© UNICEF ROSA/2015/RLemoyne
Nepal: Female Community Health Volunteer is getting ready to vaccinate a toddler held by her mother.
Immunization is one of the most cost-effective, life-saving health interventions for children, with results being real and long lasting. If children are immunized against common childhood diseases, their chances of surviving to adulthood are significantly improved: roughly a third of deaths in children can be prevented by vaccination. For this reason, and because routine immunization is an important bridge to other health and nutrition interventions, prioritizing it is essential.
Some countries in South Asia have made significant improvements in immunization since 1990 – particularly Bangladesh, Sri Lanka and Nepal – but coverage is still far too low in Afghanistan, India and Pakistan. There are also significant in-country disparities that are masked by country averages. For example, a survey in Shrawasti District in India’s Uttar Pradesh State showed DTP3 (third diphtheria, tetanus, and pertussis vaccine) coverage was only 31 percent.
In Pakistan, over a quarter of districts have less than 80 percent coverage of DTP3; in Afghanistan, it is a third of districts. Some challenges to improving immunization rates are common to many countries. In particular, it can be difficult to generate demand for vaccination if communities and families are unaware of how vaccination can protect their children from disease. The process of buying vaccines, transporting them safely (which often requires the vaccine to be kept refrigerated) and delivering them to children – ‘the supply chain’ or ‘cold chain logistics’ – is a complex activity. Many countries lack the infrastructure and resources to ensure the integrity of this process, especially in remote areas.
UNICEF provides specific help to countries both to increase awareness of the benefits of vaccination and to improve the supply chain.
Despite the extraordinary success of vaccination programs globally, about 23 million children under one year of age remain unimmunized, many of them in South Asia. (In this website, the word unimmunized refers to surviving infants who have not had a third dose of DTP in their first year of life). This situation needs to change, and the success with polio vaccination shows that the task of reaching the vast majority of children is not impossible.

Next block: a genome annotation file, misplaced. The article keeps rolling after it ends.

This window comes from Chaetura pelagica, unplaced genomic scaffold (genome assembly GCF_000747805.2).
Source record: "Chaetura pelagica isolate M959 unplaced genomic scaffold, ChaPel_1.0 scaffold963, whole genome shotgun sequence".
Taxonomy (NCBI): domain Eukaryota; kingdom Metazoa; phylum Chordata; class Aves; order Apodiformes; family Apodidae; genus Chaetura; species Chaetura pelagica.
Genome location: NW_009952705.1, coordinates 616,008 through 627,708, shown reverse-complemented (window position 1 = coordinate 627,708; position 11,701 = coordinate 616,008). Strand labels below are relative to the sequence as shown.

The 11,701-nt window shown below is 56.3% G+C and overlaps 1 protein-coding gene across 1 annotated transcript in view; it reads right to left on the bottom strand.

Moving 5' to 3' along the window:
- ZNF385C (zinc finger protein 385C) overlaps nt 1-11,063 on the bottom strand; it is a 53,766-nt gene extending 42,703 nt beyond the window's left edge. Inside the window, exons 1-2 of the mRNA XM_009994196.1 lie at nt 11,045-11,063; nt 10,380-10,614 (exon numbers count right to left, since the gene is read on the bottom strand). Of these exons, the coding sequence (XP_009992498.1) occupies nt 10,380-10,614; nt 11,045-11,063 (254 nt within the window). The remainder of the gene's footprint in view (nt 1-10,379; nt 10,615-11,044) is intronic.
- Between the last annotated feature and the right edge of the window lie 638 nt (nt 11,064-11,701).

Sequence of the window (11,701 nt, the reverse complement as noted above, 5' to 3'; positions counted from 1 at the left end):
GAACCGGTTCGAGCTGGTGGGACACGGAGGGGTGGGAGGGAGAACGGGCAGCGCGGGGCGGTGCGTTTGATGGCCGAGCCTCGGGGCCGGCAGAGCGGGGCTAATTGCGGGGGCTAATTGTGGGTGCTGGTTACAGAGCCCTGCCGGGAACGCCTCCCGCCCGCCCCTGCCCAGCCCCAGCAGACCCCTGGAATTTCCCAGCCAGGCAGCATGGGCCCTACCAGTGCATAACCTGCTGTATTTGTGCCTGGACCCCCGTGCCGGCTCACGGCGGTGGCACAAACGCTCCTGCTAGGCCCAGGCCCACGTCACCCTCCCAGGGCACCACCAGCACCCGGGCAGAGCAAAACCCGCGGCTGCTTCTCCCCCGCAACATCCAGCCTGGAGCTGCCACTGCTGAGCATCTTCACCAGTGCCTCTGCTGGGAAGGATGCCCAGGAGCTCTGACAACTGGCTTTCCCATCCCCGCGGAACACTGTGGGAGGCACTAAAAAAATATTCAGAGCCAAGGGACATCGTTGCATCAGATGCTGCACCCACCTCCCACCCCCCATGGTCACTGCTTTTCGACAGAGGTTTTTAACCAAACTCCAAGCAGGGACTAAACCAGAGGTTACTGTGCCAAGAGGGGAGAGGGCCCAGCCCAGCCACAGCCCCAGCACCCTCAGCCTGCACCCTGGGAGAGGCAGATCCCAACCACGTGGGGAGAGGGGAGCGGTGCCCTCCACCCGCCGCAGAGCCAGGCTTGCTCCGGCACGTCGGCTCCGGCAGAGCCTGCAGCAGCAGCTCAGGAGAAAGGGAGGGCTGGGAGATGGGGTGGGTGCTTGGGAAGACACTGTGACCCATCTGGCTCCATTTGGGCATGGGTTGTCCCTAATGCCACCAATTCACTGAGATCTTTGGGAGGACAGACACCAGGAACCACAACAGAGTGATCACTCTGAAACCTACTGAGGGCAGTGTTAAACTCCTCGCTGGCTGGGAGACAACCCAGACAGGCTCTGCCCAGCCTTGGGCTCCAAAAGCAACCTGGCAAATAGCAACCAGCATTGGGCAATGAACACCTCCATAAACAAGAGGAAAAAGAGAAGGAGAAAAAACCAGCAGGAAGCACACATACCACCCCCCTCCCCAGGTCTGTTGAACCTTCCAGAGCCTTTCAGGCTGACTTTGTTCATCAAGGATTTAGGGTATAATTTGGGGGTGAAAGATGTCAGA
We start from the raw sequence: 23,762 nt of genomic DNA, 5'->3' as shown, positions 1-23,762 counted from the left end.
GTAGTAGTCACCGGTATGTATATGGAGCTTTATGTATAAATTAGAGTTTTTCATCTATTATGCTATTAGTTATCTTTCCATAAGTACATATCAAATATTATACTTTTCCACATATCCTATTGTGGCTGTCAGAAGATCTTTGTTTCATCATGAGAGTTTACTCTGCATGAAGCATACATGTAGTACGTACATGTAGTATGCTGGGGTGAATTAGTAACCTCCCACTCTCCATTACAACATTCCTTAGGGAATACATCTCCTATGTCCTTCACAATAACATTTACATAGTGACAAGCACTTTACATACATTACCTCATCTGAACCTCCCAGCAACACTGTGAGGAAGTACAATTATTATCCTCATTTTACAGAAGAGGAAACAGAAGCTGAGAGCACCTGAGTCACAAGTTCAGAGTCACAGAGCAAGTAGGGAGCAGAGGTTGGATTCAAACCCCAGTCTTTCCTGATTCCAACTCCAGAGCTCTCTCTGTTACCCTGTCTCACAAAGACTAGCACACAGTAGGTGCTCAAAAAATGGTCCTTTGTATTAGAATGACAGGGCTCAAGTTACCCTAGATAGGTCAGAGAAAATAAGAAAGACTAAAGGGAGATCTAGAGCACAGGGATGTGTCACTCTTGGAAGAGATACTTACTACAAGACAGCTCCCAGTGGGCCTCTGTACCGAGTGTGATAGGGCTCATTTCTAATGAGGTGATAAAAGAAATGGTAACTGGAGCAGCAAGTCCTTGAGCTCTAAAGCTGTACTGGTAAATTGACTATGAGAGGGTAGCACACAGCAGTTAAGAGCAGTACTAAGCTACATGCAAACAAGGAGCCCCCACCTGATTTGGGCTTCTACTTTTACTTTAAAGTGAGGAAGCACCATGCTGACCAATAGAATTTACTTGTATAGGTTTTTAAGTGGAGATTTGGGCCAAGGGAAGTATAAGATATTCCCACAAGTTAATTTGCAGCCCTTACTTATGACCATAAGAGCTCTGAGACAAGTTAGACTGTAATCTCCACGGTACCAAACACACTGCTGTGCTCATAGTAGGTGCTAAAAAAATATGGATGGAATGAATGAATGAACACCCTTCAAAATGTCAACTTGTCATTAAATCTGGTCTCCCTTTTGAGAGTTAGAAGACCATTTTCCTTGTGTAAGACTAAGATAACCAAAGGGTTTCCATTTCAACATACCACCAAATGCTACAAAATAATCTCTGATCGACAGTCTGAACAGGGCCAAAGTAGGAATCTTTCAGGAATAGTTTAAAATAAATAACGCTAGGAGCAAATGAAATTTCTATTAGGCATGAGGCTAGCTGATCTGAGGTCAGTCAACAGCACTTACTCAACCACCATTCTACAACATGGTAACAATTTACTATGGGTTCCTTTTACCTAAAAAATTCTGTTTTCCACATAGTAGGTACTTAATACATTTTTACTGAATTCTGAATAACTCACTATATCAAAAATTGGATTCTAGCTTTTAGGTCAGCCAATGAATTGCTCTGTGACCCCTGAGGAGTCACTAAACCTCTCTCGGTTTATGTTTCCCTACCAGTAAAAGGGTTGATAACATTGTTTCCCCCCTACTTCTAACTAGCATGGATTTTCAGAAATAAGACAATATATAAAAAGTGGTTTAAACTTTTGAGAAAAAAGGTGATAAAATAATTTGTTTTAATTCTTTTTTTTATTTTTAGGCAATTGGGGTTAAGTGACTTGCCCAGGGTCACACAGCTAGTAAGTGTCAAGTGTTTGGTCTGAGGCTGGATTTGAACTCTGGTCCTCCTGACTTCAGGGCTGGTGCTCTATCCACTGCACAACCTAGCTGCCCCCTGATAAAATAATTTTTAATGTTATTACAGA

The polio vaccine is of major global interest, and a vast global campaign is underway to eradicate polio completely. The use of the vaccine has seen the disease eradicated from 185 of 188 countries, with polio now restricted to decreasing pockets of transmission in often difficult-to-access areas. But, although six countries in South Asia are now certified polio-free, two of the world’s three remaining polio-endemic countries – Pakistan and Afghanistan – are in this region. The remaining endemic country, Nigeria, appears closest to stopping transmission. As recently as 2009, India had 741 cases of polio and its achievement in stopping transmission in 2011 serves as an enduring reminder that polio can be stopped, even in the most challenging circumstances. The 2014 Polio-Free Certification of India, Nepal, Bangladesh, Sri Lanka, Bhutan and the Maldives is one of the most remarkable public health achievements in the region. However, unless Pakistan and Afghanistan can stop transmission in the remaining polio reservoirs, the threat of spread of polio transmission to polio-free countries in the region and around the world remains real.
INNOVATIONS AND IMPACT
More than 350,000 children in Pakistan die before reaching their fi fth birthday – about 20 percent of them because of pneumonia...
To improve immunization rates, and to achieve and sustain polio eradication, countries should consider...